I expect most of these players to be rostered by the end of next week with the majority of them in Mesa and Eugene, and a few might matriculate their way to South Bend. I would not be surprised to see some of the starting pitchers shut down for the year based upon how many pitches they have already thrown in college this spring.
Brendon Little, Alex Lange, Cory Abbott, Keegan Thompson, Erich Uelmen, Jeremiah Estrada, Ricky Tyler Thomas, Rollie Lacy, Ben Hecht, Peyton Remy, Brendan King, Sean Barry, Mitch Stophel, Brady Miller, Braxton Light, and Jeff Passantino.
There is a lot up in the air with this group of arms. I think Little might see some action in the pen but start next year. I doubt if Lange pitches this year after throwing over 120 innings at LSU. I think it could take a while to shake these roles out. You would think that Abbott, Thompson, Uelmen, and Estrada are destined to be starters.
Nelson Velazquez, Luis Vazquez, Chris Singleton, and Ramsey Romano
I’m looking forward to seeing how Velasquez and Vazquez do in rookie ball. The Cubs have not selected a lot of high school position players the past few years so they are the exception rather than the mainstream type of pick. As for Singleton, his mother was killed in the Charleston, South Carolina church shooting for around 2015.
Hopefully, I can see some of the newest Cubs when South Bend travels to Beloit in 10 days.
By Todd Johnson
Now that there is some distance between me searching for basic information on draft picks the day of the draft and finding out detailed information, I am beginning to like, for the most part, what the Cubs did on draft day. Overall, it was a good draft haul that is built on ascending players, some established arms, and a couple of high risk players.
Here is who I like best from the three days and a brief statement why I like them.
Brendon Little – P – Manatee – 97 from the left. Any questions?
Alex Lange – P – LSU – I think the Cubs got a steal when he dropped to them. He is one of the top college arms who with a little pro coaching could really take off. He already has a plus curve.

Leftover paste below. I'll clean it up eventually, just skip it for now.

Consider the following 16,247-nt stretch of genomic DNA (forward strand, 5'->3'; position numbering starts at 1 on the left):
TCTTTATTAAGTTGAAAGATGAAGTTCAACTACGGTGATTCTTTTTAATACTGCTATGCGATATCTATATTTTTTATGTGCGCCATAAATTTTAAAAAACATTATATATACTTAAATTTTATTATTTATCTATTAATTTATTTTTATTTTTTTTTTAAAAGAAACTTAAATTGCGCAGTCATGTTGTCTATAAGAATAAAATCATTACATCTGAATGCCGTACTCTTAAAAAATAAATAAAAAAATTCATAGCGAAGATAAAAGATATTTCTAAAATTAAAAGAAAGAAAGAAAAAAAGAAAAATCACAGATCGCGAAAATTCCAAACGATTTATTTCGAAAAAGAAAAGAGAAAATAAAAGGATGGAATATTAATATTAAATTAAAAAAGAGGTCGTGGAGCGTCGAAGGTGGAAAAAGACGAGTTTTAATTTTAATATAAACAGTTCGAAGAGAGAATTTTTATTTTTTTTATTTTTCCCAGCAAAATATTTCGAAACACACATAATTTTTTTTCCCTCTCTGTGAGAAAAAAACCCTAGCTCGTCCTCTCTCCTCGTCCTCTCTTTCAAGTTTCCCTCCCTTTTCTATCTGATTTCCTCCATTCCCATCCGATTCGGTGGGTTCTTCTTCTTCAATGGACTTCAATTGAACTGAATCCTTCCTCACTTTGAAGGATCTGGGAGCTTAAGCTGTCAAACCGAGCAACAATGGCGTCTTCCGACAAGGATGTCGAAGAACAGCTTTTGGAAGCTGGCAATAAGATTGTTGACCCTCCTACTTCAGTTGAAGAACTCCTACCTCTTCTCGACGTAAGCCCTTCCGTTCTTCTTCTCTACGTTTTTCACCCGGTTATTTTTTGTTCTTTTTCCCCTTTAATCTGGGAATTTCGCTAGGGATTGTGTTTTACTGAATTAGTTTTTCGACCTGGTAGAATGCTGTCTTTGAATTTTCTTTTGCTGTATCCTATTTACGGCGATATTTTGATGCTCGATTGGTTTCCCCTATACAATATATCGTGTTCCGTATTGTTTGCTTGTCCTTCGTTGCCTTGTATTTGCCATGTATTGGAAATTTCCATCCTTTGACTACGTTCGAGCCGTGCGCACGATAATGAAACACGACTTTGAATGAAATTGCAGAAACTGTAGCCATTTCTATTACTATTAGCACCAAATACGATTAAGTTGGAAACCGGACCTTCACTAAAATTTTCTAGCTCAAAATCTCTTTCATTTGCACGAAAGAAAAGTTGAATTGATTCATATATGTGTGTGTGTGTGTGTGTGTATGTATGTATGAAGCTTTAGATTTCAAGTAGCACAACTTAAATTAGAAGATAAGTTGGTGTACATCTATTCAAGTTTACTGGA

Keegan Thompson – SP – Auburn – Experience, Experience, Experience
Nelson Velazquez – OF – Puerto Rico – He has tools that could develop into a top flight outfielder with power and speed
Austin Filiere – 3B – MIT – Track record of power and he went to MIT
Chris Carrier – OF – Memphis – Sculpted body who might have lurking power in his body somewhere waiting for the Cubs coaches to draw it out.
Brian Glowicki – RP – Minnesota – Experience closing in a power conference
Luis Vazquez – SS – Puerto Rico – Like Velazquez, he’s young, moldable, and has a lot of raw tools.
Jared Young – 2B – Old Dominion – He comes from a good baseball school. The more I read, the more I like about him.
Brandon Hughes – OF- Michigan State – The Cubs can take his swing and adjust it. He hit for average and he has the body to hit for power and natural speed.
Casey Ryan – RP – Hawaii – He’s a big man with a power arm at the back of the pen.
Brendan King – SP – Holy Cross – Those Ivy League guys seem to do well for the Cubs.
Darius Vines – SP – Oxnard – He’s a toolsy player but the Cubs like his pitching more than his hitting. Hopefully the Cubs can sign him.
I am sure there will be some prospects who surprise everyone, too. The Cubs scouts have shown that they can find some gems in later rounds.
Now comes the hard part – signing them. The Cubs should be able to sign between 25-28 out of the 41 picks from my calculations. You need to be following @Savermetrics on Twitter, he has a pretty good collection of tweets, hometown articles, and quotes about what the players’ intentions are.
Here is what I think will happen between now and the final day to sign on July 15 (I have also heard July 7).
Brendon Little, Alex Lange, Cory Abbott, Keegan Thompson, Erich Uelmen, Nelson Velazquez, Ricky Tyler Thomas, Austin Filiere, Chris Carrier, Brian Glowicki, Rollie Lacy, Austin Upshaw, Jared Young, Brandon Hughes, Casey Ryan, Chris Singleton, Brendan KIng, Sean Barry, Brady Miller, Mitch Stophel, Jacob Steffens, Ramsay Romano, Cam Balego, and Jeffrey Passantino
Luis Vazquez and Peyton Remy
Ben Hecht and Braxton Light,
Jeremy Estrada, Skyler Messinger, Darius Vines, and Kier Meredith